Actors: Joel Kinnaman, Gary Oldman, Michael Keaton, Abbie Cornish, Jackie Earle Haley
Director: José Padilha
Writers: Joshua Zetumer, Edward Neumeier, Michael Miner
Producers: Marc Abraham, Eric Newman
Format: Multiple Formats, Blu-ray, AC-3, Color, DTS Surround Sound, Dubbed, Subtitled, Widescreen
Language: English (DTS 5.1), French (Dolby Digital 5.1), Spanish (DTS 5.1)
Subtitles: English, French, Spanish
Dubbed: English, French, Spanish
Aspect Ratio: 2.35:1
Number of discs: 2
Studio: MGM (Video & DVD)
Release Date: June 3, 2014
Run Time: 117 minutes
The original 1987 Robocop franchise was science-fiction action, with equal emphasis on both genres built evenly into Paul Verhoeven’s dark cult hit. Much of the darkness remains in José Padilha’s remake, as well as the action, but rather than blend the two genres together, they stay separate from each other. This makes for a few high-octane action sequences void of much significance beyond the eye candy, and a remaining film that aligns more with classic
creature-features more than anything else. There is certainly a lot of
intelligent discussion and political allegories amidst the screenplay written
by Joshua Zetumer, and then rewritten by Edward Neumeier and Michael Miner, but
none of it blends with the genre aspects of the film. Basically, this Robocop is either fun or intelligent,
but never both at the same time.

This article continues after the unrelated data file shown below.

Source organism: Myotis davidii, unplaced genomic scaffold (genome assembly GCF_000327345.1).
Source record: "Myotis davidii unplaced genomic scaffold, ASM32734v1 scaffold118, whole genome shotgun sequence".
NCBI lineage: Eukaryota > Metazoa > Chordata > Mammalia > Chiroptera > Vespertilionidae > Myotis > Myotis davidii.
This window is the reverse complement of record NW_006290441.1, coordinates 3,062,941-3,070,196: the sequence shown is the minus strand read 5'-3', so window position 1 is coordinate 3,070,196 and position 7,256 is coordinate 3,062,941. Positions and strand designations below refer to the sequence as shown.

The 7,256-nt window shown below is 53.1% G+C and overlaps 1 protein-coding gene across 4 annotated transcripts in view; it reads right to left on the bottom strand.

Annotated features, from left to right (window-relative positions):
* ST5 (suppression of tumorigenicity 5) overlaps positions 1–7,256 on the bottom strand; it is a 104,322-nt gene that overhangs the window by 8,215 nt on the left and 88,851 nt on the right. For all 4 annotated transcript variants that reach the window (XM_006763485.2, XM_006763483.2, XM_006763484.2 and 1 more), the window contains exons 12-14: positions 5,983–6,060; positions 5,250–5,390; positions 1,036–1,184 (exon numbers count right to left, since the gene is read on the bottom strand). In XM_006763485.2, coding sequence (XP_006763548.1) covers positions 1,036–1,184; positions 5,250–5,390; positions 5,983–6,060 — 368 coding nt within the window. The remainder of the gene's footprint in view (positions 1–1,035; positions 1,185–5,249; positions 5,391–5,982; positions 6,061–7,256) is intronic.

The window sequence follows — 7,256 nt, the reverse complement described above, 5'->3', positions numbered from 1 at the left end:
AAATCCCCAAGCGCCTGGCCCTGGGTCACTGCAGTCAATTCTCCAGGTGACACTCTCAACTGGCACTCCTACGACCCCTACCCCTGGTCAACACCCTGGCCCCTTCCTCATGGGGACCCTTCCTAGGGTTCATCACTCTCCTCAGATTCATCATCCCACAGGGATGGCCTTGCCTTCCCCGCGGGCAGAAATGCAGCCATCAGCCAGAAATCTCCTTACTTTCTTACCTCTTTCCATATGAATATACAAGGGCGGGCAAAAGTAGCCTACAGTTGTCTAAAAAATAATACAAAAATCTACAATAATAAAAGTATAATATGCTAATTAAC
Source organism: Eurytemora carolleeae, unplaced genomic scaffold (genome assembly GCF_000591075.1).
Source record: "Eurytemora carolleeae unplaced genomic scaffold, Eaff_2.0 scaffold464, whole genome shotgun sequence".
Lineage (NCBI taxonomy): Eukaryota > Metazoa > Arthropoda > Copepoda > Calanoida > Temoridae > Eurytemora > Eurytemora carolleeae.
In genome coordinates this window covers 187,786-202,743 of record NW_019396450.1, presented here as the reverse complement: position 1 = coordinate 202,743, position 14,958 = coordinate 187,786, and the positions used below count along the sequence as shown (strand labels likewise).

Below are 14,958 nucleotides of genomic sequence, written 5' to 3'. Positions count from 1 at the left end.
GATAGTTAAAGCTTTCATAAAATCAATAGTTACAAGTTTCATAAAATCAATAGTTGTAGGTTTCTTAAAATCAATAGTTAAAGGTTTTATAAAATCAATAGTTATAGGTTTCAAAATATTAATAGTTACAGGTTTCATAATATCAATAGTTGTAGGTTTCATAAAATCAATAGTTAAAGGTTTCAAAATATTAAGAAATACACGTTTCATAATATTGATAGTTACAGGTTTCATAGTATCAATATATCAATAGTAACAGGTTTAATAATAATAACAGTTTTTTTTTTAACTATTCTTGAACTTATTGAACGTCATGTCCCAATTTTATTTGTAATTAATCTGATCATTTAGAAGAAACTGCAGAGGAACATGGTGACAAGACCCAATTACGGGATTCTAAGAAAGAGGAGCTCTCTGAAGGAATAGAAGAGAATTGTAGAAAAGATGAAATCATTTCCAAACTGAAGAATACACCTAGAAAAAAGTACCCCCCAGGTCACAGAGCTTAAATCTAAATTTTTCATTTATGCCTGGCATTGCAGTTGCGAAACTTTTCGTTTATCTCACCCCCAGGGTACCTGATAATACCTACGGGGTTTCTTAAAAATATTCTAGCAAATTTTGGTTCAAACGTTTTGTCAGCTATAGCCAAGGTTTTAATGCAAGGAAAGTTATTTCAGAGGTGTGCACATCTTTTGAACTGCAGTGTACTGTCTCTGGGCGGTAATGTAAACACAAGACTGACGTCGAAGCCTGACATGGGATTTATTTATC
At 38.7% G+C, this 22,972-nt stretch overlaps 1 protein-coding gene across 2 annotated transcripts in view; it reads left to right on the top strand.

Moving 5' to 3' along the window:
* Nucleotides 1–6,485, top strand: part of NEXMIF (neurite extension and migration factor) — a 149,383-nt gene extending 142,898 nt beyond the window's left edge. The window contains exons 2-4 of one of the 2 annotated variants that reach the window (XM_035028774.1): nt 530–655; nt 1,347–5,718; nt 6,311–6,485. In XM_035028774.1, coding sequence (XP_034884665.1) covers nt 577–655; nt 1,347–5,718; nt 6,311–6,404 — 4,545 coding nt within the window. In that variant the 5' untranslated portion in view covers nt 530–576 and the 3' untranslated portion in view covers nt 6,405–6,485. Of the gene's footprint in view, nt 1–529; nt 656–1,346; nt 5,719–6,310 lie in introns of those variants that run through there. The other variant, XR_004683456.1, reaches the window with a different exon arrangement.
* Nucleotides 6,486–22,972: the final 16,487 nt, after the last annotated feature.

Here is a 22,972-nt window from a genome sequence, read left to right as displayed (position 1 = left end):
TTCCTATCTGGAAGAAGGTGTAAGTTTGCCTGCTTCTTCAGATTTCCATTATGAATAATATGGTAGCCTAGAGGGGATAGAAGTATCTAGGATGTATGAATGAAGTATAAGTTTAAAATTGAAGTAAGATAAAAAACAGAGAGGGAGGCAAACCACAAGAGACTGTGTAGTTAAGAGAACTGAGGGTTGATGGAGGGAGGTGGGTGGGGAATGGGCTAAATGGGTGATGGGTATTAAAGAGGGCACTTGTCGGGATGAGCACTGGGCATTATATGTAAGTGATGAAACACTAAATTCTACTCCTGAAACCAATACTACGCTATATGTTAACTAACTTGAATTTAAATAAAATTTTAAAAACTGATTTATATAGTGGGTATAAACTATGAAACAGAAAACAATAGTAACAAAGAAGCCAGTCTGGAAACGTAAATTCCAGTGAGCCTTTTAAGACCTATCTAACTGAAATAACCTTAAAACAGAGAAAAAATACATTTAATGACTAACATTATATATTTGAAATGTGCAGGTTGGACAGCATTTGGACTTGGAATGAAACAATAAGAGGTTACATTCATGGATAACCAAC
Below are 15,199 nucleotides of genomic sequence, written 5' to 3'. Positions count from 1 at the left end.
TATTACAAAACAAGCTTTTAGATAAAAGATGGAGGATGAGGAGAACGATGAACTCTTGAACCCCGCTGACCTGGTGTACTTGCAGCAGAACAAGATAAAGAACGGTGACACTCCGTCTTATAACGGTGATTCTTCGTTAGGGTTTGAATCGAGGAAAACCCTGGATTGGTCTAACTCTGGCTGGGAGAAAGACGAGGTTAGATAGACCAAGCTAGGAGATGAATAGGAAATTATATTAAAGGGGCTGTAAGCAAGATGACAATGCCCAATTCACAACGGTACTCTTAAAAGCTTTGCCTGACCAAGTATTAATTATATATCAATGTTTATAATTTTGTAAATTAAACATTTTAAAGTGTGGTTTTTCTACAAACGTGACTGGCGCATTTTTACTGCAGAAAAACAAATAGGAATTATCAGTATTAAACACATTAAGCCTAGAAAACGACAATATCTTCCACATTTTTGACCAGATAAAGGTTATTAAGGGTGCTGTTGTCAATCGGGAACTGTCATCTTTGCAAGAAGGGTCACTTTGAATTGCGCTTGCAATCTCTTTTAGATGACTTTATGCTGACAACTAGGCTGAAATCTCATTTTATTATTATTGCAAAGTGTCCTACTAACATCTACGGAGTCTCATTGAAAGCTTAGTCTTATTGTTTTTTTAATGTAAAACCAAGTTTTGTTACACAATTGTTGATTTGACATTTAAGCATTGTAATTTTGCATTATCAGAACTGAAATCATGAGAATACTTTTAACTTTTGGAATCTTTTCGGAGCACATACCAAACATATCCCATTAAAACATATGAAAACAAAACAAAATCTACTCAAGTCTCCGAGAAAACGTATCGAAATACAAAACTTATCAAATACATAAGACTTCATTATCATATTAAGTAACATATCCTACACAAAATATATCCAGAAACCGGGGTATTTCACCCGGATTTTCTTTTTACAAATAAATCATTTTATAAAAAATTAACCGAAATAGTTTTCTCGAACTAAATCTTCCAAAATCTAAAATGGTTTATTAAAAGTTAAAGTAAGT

Part of what drags this film further into the horror genre is the additional significance placed on the “mad scientist” (played by a very sympathetic Gary Oldman) whose experiments result in a second chance at life for
police detective Alex Murphy (Joel
Kinnaman). After being blown up by a car bomb, Murphy awakes to find himself no
more than a few remaining pieces. Placed inside a robotic body, Murphy becomes
Robocop, created to be an icon for the political vote on cyber policing to be
legalized in the Detroit . This would be an okay excuse, if
only we were permitted more time watching Robocop actually becoming a hero.
Instead, too much of the film becomes about the scientific adjustments needed
to assure Robocop’s abilities and skills are not hindered by his human traits. United
The political discussions about the legalization of the robots in law enforcement, which is mostly voiced in the narrative through an unrelated outspoken TV personality (played by Samuel L. Jackson), and the morally-void business characteristics in the CEO of the company that built Robocop (played by Michael Keaton) are the only thing to balance the film’s preoccupation with torturing Murphy with the scientific adjustments that slowly strip away his humanity. It is no surprise that the action sequences seem crammed in, because this Robocop tries too hard to say too many things, forgetting how to have fun along the way. Maybe there is a more balanced cut out there somewhere, but this film is too uneven to be either good or entertaining enough to recommend.
The Blu-ray combo pack comes with a DVD and digital copy of the film on two discs. There are not many special features, and what there is couldn’t be more generic or disappointing. There is a fake announcement from OmniCorp, a featurette about the adaptation of the cult classic, and a handful of unnecessary deleted scenes.
Entertainment Value: 7/10
Quality of Filmmaking: 6.5/10
Historical Significance: 5/10